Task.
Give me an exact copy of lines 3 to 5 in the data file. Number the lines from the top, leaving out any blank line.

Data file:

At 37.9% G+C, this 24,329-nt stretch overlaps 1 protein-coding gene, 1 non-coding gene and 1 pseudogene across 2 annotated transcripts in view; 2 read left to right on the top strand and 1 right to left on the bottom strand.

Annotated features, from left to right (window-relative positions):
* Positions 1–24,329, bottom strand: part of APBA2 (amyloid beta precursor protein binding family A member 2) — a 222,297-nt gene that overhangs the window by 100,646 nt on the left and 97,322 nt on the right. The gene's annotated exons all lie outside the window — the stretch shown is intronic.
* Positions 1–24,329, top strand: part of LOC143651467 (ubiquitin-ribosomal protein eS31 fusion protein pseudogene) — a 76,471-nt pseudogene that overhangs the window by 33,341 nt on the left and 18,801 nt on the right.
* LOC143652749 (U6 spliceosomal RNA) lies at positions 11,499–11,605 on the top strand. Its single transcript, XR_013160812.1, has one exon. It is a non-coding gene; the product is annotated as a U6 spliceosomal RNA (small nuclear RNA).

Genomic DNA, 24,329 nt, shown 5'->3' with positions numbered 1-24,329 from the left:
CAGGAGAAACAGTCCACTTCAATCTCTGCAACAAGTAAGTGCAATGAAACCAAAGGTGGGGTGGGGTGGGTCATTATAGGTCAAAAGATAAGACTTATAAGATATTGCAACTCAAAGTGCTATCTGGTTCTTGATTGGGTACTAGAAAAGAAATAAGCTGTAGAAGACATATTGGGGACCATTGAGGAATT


* Positions 1–24,329, bottom strand: part of APBA2 (amyloid beta precursor protein binding family A member 2) — a 222,297-nt gene that overhangs the window by 100,646 nt on the left and 97,322 nt on the right. The gene's annotated exons all lie outside the window — the stretch shown is intronic.
* Positions 1–24,329, top strand: part of LOC143651467 (ubiquitin-ribosomal protein eS31 fusion protein pseudogene) — a 76,471-nt pseudogene that overhangs the window by 33,341 nt on the left and 18,801 nt on the right.
* LOC143652749 (U6 spliceosomal RNA) lies at positions 11,499–11,605 on the top strand. Its single transcript, XR_013160812.1, has one exon. It is a non-coding gene; the product is annotated as a U6 spliceosomal RNA (small nuclear RNA).